On behalf of IFM-GEOMAR (Leibniz Institute of Marine Sciences), IFREMER (Institut français de recherche pour l'exploitation de la mer) and NOCS (National Oceanography Centre, Southampton), we would like to thank you for your contribution to the lunch-time scientific briefing on "European marine ecosystems and what we don't know about them: The role of research towards the '2012 targets' and beyond".
The presentations by the scientists and from Claude Roaum, Head of Unit for Marine Environment at DG Environment, clearly argued that a major contribution from marine sciences is required to deliver the necessary knowledge-base to implement European marine environmental policy and to achieve a "good environmental status" of our seas by 2020.
In the first scientific presentation, Prof. Wolf-Christian Dullo (IFM-GEOMAR) argued that Europe has a huge marine natural heritage constituted by what is the largest barrier reef on the planet in the North Sea. This is an area we know very little about, in spite of the fact that its potential in terms of ecosystems services may be enormous.
Dr. Jacques Populus (IFREMER) presented the issue of seabed cover maps, which are essential for applications such as informing marine spatial planning and designating marine protected areas. Even though the EU has made important efforts in this area through research funding and legislative frameworks, he argued their remains a need to encourage Member States to collate and process existing data throughout Europe.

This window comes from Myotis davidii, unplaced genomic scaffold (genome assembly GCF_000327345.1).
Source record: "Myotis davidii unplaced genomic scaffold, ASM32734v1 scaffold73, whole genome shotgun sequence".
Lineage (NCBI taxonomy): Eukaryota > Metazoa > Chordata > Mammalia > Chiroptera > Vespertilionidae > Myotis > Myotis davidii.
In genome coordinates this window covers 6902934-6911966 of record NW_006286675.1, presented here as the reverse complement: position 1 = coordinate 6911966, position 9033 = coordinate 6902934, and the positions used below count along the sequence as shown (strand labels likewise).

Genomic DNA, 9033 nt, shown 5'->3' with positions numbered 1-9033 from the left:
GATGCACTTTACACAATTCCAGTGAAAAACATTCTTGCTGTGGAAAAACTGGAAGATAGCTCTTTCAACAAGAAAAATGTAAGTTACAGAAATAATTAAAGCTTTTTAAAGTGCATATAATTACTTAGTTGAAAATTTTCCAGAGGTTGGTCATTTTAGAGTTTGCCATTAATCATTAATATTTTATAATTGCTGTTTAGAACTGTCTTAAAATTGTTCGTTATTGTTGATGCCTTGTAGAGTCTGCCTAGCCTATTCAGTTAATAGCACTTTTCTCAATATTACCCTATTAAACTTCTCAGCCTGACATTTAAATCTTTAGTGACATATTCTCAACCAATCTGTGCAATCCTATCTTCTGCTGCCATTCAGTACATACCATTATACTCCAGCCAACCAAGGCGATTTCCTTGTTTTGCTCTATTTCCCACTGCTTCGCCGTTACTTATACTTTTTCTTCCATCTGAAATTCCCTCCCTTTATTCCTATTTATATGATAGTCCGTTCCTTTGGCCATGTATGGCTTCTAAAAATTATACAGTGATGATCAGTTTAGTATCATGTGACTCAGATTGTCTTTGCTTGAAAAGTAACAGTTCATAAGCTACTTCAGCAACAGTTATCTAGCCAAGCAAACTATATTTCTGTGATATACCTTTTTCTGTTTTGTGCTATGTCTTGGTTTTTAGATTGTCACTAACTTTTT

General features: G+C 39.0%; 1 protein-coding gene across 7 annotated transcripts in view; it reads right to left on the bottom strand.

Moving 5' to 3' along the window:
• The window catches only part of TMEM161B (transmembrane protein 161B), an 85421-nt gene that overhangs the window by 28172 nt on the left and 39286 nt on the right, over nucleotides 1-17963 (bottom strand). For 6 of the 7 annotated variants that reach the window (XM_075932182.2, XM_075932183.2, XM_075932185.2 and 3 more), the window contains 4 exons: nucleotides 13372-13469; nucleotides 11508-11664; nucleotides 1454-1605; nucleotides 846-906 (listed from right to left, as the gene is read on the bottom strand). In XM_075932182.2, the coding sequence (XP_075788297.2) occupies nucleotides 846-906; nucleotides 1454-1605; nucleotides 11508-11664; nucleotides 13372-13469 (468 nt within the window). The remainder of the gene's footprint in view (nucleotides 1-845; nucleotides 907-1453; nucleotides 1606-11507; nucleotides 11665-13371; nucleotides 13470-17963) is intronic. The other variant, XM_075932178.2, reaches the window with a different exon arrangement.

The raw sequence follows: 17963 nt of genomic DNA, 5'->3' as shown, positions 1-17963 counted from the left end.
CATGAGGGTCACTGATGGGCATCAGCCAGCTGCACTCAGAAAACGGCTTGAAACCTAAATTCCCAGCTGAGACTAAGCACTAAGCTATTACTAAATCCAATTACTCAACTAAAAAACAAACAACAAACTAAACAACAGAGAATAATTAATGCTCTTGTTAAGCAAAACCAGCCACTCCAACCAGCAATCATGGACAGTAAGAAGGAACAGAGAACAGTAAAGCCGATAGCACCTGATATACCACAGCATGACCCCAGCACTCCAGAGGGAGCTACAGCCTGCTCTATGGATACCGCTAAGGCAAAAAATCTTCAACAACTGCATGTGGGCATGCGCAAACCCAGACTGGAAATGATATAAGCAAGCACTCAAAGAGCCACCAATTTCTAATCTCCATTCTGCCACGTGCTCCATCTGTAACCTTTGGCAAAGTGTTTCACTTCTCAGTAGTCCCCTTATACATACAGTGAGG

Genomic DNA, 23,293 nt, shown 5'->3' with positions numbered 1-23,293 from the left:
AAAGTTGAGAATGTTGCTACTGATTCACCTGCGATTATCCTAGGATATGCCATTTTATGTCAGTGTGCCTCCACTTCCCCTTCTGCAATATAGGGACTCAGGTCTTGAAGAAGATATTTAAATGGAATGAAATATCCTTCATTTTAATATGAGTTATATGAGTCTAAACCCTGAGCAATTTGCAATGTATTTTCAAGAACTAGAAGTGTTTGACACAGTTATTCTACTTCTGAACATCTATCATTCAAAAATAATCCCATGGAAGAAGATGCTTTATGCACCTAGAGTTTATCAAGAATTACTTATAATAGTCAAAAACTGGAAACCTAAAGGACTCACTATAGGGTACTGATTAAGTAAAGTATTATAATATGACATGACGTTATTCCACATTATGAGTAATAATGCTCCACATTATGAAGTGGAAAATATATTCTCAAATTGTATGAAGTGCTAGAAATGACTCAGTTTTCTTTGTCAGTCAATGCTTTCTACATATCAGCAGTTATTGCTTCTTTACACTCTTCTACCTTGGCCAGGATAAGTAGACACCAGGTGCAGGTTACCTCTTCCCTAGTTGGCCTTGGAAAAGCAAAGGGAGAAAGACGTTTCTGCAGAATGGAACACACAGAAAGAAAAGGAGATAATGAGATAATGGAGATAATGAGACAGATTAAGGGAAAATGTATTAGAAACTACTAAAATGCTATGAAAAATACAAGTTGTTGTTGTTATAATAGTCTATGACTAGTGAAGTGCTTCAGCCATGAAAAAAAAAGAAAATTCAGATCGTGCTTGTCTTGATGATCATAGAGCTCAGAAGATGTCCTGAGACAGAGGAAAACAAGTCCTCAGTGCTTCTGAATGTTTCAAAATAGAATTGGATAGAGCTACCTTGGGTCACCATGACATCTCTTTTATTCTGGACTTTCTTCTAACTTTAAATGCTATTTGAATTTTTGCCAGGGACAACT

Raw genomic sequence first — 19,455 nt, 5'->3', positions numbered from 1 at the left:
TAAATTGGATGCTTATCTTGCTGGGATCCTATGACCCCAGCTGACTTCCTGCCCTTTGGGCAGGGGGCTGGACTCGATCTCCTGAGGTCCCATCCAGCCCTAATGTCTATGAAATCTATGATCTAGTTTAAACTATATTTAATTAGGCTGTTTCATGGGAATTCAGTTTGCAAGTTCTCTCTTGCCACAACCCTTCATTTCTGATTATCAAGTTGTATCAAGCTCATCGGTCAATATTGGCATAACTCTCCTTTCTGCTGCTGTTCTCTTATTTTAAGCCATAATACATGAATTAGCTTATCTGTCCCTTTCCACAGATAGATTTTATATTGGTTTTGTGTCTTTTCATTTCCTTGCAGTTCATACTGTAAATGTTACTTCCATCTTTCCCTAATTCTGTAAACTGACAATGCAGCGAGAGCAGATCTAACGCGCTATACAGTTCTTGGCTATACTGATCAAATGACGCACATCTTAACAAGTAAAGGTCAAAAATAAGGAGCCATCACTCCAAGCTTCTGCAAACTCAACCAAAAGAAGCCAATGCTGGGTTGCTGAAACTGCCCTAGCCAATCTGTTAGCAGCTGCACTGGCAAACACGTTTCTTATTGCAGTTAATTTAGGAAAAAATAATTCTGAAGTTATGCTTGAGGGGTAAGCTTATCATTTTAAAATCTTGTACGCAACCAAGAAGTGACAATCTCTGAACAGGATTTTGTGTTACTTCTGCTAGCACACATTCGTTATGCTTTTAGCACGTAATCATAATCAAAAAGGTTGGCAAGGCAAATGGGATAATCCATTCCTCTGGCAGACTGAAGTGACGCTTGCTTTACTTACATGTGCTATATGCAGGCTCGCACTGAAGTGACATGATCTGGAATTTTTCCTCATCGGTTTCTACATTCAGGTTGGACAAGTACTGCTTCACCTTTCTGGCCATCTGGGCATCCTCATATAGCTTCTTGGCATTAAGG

Finally, Dr. David Billet (NOCs) emphasized a number of pressing research needs, which are necessary for marine protection legislation and to understand the impact of human activities (i.e science, cables, oil and gas, bottom trawling) on marine biodiversity. These include topics such as: habitat classification, ecosystem function and structure, MPA design, molecular biology, climate change, ecosystem services and Earth System feedbacks.
For her part, Corinne Lepage MEP (Vice-President of the Environment Committee and Chair of the Intergroup on Oceans and Coastal Zones) emphasized that the Intergroup is committed to bridging the gap between scientists and EU decision-makers. According to Lepage this was particularly important in the priority area of the Intergroup, which are: sea and climate change, waste and pollution issues, maritime security as well as employment. Lepage emphasized the employment potential of the marine and maritime sectors as a particular concern for the Intergroup.
Please find attached the presentations that were made during this scientific briefing and do not hesitate to contact us for any additional information.
Florence Coroner and Stefan Fritz
8, avenue des arts
Jan-Stefan Fritz, PhD
Boulevard St. Michel 80